For one, the days of strolling in off the street for a clean-up are over, at least for now. In an effort to control the size of the queue at salons, hair cuts must be offered appointment-only. Patrons waiting for their turn in the chair will have to wait outside while standing six feet apart, and indoor waiting areas will need to be closed.

Both patrons and barbers will need to wear masks at all times, chairs will need to be spaced a safe distance apart, and shops have been asked to erect partitions between chairs if possible. Barbers will also be required to wear glasses or safety goggles and a smock, which will need to be replaced between each client, and will need to wash their hands and slip into a new pair of gloves between cuts.

Barbers and hair dressers will also only be allowed to offer haircuts, blowdrying, and hair treatment services. Beard trims and upper-lip-hair waxing services are off limits.

Shops are also being asked to keep an up-to-date log of which customers come through and when, to help with contact tracing efforts in the event of an outbreak. If a positive case is linked to the shop, it will need to be shut down and deep cleaned before it can reopen.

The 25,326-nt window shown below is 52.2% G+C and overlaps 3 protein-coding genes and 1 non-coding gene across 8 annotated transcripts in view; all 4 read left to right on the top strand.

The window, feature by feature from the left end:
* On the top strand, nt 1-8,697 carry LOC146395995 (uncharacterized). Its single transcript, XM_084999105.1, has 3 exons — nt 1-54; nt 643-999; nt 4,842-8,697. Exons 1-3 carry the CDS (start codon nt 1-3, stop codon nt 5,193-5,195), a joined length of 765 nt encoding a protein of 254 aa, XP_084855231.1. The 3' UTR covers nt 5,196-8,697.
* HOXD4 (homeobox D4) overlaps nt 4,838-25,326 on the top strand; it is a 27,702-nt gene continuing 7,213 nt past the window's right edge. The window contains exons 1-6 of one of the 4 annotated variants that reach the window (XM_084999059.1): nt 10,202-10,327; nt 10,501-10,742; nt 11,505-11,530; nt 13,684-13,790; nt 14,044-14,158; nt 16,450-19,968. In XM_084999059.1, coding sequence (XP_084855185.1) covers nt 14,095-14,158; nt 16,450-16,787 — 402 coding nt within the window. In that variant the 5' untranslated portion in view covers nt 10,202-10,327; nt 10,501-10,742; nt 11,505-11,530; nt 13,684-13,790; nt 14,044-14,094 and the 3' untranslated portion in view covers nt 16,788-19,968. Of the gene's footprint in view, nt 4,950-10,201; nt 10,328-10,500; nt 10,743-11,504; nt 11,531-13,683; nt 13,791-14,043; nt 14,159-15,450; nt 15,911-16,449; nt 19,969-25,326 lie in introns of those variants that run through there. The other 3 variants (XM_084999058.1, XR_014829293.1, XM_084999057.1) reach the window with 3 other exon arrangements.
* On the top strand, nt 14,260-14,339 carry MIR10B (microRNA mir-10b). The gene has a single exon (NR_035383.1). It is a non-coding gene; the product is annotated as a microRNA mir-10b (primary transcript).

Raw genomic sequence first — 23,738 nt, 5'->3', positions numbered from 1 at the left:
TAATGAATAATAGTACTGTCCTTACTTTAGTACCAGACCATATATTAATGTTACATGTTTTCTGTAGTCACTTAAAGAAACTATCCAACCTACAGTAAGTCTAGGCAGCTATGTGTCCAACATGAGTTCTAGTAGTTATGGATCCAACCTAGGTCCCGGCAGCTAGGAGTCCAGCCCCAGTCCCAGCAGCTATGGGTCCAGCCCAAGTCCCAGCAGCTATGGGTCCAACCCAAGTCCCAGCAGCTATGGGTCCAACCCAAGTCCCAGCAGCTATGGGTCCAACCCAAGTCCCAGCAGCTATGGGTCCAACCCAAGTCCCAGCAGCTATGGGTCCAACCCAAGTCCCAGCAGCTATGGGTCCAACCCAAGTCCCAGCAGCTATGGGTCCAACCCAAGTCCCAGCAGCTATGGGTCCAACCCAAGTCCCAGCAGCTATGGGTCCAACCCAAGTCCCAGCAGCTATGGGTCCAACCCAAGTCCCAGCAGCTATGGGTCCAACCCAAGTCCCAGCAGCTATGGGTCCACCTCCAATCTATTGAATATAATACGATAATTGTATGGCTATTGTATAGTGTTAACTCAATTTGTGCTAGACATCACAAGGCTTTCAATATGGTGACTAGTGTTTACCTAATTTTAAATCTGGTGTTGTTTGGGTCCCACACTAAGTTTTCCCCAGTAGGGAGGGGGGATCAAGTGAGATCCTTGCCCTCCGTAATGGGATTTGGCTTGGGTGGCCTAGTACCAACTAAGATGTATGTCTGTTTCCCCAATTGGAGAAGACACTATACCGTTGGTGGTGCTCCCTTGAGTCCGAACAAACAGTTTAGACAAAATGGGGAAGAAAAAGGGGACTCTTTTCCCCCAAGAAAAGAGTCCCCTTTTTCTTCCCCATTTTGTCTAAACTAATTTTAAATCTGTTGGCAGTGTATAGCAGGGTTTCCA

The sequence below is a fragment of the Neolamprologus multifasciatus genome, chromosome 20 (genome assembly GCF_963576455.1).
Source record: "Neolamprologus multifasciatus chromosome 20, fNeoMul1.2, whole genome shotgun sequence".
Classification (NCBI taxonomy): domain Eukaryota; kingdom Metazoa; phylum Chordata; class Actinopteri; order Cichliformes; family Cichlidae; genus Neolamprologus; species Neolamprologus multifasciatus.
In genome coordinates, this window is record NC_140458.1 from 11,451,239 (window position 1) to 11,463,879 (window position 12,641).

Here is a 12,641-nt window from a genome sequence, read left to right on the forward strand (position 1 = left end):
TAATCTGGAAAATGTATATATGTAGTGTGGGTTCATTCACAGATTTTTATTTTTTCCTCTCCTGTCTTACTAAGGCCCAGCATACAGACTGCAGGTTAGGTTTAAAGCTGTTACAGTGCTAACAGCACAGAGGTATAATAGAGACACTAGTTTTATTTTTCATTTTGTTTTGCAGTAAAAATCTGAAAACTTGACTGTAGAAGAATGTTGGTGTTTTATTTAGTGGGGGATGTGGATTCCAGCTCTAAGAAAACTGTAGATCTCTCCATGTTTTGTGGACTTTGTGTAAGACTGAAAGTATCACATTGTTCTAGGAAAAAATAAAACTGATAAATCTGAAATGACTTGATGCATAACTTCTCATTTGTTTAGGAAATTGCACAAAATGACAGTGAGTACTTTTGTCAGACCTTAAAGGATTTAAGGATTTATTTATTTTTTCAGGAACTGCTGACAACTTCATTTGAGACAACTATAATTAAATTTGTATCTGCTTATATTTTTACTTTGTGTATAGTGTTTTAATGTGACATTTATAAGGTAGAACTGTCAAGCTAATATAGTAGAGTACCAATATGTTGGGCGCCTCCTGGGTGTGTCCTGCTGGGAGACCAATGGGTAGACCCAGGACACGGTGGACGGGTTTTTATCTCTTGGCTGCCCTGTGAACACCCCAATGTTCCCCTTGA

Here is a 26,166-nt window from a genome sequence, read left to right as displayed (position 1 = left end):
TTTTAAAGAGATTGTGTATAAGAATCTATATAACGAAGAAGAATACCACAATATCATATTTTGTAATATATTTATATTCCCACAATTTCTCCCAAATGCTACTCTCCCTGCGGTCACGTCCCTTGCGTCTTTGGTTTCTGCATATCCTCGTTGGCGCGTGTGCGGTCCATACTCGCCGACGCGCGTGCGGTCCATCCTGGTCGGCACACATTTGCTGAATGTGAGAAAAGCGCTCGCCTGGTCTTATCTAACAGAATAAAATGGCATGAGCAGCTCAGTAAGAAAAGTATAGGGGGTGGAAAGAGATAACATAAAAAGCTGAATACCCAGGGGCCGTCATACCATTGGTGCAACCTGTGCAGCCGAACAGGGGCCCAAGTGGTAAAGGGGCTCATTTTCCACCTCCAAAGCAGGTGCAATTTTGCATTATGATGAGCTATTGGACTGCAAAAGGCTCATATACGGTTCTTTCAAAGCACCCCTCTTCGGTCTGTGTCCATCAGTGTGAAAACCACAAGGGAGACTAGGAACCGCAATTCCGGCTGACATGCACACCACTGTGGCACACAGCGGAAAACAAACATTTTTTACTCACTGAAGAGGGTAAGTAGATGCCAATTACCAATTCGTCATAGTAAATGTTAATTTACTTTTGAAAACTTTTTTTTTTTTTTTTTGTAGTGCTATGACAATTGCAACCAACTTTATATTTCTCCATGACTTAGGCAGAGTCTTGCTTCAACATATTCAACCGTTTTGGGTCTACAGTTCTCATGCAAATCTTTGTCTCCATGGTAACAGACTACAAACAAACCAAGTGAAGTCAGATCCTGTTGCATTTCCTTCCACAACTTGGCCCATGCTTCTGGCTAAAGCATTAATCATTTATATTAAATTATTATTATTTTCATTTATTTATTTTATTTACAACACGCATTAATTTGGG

These are extraordinary safety measures. So extreme that, as Mayor Marty Walsh said at a Tuesday press conference, city officials have heard from several barbershops and hair salons who say they will not be able to comply with all of the guidelines, and thus will not be able to open. That level of attention to detail would, however, certainly make me feel a lot better about going back to my barber again than I would if we lurched back to the way things used to be: unmasked, carefree banter, with particulates swirling between us.

Still, the fact remains that getting your hair cut requires prolonged interaction with someone well inside the six-foot bubble of safety for up to a half hour at a time. So how, when so much of the economy is shut down to keep this very type of interaction from happening, have barbershops been consistently among the first businesses to resume when states begin reopening?